MOMA is interested in design and so, increasingly, are galleries and collectors, so too are historians and cultural critics.

Successful designers obviously know how to market themselves, but this new, "cultural" market is only just now beginning to emerge. Like photography in the 1970s, graphic culture is struggling to find a way to market itself - which is also to say to manage its market. (The numbered print solved this issue in the photography market: what will solve this problem in graphic design?)

Design critics will be participate in this process by developing terms useful within this expanding discussion. Designers need these terms to talk about their work in a way that can be understood by clients; collectors and curators need them as the market solidifies and expands.

The ambivalence of the AIGA on the cultural status of design is interesting and understandable but ultimately unimportant. Many of the major design publications (and journalists) evidence a similar ambivalence.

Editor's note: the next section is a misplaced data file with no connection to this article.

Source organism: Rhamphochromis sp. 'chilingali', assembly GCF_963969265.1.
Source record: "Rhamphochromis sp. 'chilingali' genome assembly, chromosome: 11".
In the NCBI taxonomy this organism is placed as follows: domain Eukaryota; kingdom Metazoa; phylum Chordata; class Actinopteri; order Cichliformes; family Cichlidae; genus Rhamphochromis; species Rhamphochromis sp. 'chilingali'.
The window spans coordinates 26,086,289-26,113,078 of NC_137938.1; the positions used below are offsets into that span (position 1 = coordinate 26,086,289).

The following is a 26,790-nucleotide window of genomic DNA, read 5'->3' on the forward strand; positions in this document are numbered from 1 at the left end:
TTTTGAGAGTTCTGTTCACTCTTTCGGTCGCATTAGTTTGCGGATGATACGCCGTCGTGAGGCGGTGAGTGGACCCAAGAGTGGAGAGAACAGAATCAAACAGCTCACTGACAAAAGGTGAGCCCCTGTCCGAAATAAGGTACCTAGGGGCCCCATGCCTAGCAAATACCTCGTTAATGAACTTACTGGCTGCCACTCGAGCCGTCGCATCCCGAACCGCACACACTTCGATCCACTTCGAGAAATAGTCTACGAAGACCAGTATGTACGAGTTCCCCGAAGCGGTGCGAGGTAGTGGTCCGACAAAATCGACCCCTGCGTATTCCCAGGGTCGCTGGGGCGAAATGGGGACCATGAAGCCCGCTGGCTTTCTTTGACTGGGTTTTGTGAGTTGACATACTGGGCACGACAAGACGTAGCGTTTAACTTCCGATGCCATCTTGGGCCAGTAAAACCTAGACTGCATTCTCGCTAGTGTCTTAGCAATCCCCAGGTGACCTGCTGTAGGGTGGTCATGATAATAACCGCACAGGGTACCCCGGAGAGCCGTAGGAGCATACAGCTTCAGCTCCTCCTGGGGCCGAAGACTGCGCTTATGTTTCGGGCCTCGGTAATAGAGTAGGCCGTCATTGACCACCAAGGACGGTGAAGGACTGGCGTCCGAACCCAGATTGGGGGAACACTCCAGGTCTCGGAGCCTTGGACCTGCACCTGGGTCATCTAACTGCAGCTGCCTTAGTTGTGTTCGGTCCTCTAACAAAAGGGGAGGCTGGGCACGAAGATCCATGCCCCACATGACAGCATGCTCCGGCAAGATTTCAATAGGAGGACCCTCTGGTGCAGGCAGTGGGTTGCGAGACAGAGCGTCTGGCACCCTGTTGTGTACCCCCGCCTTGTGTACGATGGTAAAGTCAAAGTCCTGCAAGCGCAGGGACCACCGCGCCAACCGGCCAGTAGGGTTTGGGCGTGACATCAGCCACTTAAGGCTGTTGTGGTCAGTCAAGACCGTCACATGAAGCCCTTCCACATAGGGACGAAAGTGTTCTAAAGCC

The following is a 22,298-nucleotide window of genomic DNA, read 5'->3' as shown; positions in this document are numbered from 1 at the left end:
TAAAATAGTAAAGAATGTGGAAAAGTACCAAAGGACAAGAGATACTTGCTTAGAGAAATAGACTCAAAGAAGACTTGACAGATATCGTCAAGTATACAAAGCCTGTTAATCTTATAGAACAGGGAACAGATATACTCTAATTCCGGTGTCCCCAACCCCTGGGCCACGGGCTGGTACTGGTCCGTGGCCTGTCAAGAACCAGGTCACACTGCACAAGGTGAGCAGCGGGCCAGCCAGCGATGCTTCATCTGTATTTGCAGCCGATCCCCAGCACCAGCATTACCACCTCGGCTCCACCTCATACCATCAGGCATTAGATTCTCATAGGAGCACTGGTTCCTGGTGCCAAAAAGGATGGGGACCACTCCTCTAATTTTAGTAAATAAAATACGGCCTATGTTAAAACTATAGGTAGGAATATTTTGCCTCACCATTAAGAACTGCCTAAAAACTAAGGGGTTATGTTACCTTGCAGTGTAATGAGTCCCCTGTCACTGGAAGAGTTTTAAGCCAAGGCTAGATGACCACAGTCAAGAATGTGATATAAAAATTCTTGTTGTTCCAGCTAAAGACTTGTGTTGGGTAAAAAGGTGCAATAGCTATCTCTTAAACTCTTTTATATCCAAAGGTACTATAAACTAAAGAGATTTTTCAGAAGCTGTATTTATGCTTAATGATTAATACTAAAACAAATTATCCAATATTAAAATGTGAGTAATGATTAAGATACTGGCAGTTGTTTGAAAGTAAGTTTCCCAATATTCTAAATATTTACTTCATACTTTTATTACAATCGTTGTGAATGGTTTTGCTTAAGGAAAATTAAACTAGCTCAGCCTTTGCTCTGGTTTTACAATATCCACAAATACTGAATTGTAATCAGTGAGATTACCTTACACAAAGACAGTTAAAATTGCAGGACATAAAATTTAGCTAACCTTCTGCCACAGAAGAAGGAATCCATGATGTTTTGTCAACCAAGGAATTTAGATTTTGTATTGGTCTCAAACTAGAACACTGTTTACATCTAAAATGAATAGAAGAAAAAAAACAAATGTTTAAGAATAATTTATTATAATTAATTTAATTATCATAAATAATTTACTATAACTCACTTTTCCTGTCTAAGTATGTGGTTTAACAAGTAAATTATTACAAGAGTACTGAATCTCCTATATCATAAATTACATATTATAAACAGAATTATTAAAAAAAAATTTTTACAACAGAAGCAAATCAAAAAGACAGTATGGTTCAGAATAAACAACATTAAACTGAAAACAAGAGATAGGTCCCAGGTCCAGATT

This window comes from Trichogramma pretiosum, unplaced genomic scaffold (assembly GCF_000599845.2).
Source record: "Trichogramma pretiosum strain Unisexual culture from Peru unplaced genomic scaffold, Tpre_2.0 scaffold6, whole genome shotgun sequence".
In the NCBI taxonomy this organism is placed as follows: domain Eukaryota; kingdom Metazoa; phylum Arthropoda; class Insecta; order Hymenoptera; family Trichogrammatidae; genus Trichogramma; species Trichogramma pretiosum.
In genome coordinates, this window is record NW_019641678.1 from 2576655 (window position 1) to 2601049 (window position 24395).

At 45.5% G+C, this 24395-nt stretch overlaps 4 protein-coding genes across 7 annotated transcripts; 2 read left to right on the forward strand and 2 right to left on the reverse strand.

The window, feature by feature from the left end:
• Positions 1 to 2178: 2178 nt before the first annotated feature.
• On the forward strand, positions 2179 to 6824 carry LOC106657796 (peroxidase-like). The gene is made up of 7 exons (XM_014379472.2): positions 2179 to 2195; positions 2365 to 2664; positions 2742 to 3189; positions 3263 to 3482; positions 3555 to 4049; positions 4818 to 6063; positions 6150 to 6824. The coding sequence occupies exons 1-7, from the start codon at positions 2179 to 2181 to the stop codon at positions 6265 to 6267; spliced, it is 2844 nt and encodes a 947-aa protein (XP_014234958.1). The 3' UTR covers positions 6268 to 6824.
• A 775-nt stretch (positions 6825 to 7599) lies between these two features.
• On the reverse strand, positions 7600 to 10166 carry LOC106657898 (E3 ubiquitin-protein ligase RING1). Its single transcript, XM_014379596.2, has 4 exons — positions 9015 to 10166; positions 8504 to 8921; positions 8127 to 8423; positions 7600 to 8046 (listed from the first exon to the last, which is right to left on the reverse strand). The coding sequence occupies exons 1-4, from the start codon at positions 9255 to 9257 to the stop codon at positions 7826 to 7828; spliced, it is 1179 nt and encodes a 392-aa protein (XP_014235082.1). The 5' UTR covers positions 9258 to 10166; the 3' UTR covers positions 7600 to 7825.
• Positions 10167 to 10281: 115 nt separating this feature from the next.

As commercial artists, American designers in particular fear association with the "exclusive" Fine Art market: as "trades people," designers eschew notions of their broader cultural place and impact. The Fine Art tradition, meanwhile, has by and large, collapsed into the narcissism of solipsistic autonomy: no longer required to communicate with others, the market no longer participates in cultural exchange.

Designers - graphic designers, architects, industrial and fashion designers -, however, still do participate in cultural exchange. Designers determine the entirety of our visual, spatial and tactile experience of the world. Positioned between the client and the community, and therefore restricted by the necessity of communication, designers create culture after Fine Art.